The increase in billionaire intensity in 1996-2018 confirms that the rise in inequality in the past two decades occurred not only at the level of deciles and percentiles, but also at the very top. Less than 400 billionaires now control wealth equivalent to 4.7% of world gross product as compared to 2.7% in 1996. Since the 1980s, tax policies in major countries have supported these trends.

 

Vladimir Popov

Research Director, Dialogue of Civilizations Research Institute

 

The author would like to give a special thank you to Ekaterina Jarkov, Research Assistant at the DOC, for her support on this paper.

 

References

Alvaredo, Facundo, Anthony B. Atkinson, Thomas Piketty and Emmanuel Saez (2012). The World Top Incomes Database. http://g-mond.parisschoolofeconomics.eu/topincomes, April 25.

Atkinson, Anthony Barnes, and Jakob Egholt Søgaard (2013). The long-run history of income inequality in Denmark: Top incomes from 1870 to 2010. EPRU Working Paper Series 2013, 01, Economic Policy Research Unit, Department of Economics, University of Copenhagen.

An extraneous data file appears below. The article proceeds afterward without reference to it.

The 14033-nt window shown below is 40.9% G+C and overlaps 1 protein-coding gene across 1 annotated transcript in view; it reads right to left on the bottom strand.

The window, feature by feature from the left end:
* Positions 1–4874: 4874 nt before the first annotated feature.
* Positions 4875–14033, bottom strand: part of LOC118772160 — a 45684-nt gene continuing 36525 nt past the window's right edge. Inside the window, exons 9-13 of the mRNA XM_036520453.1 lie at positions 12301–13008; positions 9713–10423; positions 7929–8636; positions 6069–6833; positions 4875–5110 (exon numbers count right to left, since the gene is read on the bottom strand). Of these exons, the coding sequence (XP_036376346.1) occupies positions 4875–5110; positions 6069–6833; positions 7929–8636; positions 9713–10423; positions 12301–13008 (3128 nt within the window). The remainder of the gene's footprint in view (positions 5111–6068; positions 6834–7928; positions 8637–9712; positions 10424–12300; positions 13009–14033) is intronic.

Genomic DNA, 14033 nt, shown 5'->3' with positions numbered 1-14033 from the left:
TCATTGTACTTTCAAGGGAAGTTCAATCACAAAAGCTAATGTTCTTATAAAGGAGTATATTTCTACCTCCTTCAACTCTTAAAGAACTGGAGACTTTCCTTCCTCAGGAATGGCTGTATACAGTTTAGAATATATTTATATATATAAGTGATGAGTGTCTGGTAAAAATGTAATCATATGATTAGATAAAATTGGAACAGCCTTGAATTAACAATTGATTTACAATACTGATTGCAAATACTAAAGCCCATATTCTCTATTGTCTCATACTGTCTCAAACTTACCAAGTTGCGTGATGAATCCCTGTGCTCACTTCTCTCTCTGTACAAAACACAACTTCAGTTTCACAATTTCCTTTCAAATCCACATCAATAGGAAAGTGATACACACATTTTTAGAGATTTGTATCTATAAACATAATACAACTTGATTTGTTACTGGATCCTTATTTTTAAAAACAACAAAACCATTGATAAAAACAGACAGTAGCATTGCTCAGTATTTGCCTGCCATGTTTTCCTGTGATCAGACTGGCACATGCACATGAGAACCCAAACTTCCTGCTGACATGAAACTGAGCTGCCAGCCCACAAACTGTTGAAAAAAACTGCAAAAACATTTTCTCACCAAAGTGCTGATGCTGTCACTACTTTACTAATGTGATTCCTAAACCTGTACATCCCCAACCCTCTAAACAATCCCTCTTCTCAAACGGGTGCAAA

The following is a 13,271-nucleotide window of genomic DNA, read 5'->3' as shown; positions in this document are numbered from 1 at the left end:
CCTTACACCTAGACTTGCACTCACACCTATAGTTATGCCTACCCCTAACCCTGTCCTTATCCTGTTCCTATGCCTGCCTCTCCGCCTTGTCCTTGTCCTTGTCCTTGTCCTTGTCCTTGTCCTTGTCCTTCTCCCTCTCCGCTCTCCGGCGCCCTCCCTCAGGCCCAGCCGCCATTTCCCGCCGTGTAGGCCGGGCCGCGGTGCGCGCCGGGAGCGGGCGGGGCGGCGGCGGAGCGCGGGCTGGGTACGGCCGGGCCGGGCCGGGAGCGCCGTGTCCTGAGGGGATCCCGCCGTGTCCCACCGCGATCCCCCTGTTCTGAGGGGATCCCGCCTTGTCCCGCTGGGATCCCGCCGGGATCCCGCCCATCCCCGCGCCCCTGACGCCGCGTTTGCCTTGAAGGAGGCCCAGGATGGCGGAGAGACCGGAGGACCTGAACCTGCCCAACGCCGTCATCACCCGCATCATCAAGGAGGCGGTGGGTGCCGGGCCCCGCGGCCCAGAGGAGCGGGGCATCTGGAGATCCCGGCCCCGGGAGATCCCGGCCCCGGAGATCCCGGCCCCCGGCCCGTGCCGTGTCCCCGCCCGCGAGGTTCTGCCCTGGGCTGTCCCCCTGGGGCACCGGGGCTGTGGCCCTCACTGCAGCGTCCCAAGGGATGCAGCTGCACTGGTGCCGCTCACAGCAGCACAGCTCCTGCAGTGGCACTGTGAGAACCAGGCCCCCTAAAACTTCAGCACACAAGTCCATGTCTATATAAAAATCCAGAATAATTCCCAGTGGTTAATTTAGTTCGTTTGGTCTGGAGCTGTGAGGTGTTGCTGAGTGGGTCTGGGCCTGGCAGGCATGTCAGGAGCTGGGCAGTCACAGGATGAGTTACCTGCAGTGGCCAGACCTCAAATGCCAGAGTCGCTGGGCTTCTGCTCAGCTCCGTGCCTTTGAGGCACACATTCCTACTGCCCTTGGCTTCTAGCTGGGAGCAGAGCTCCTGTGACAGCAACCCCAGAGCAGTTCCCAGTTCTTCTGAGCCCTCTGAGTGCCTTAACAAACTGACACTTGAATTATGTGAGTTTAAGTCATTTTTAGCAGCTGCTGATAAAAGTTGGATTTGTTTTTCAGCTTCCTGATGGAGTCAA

Forbes billionaires list, https://www.forbes.com/billionaires/list/

Homicide (List of countries by intentional homicide rate), Wikipedia, https://en.wikipedia.org/wiki/List_of_countries_by_intentional_homicide_rate    https://en.wikipedia.org/wiki/List_of_countries_by_intentional_homicide_rate_by_decade

Hurun Global Rich List, http://www.hurun.net/EN/HuList/Index?num=8407ACFCBC85

Jomo, Kwame Sundaram, Vladimir Popov (2015). Development, Vol. 58, No. 2-3, 2015.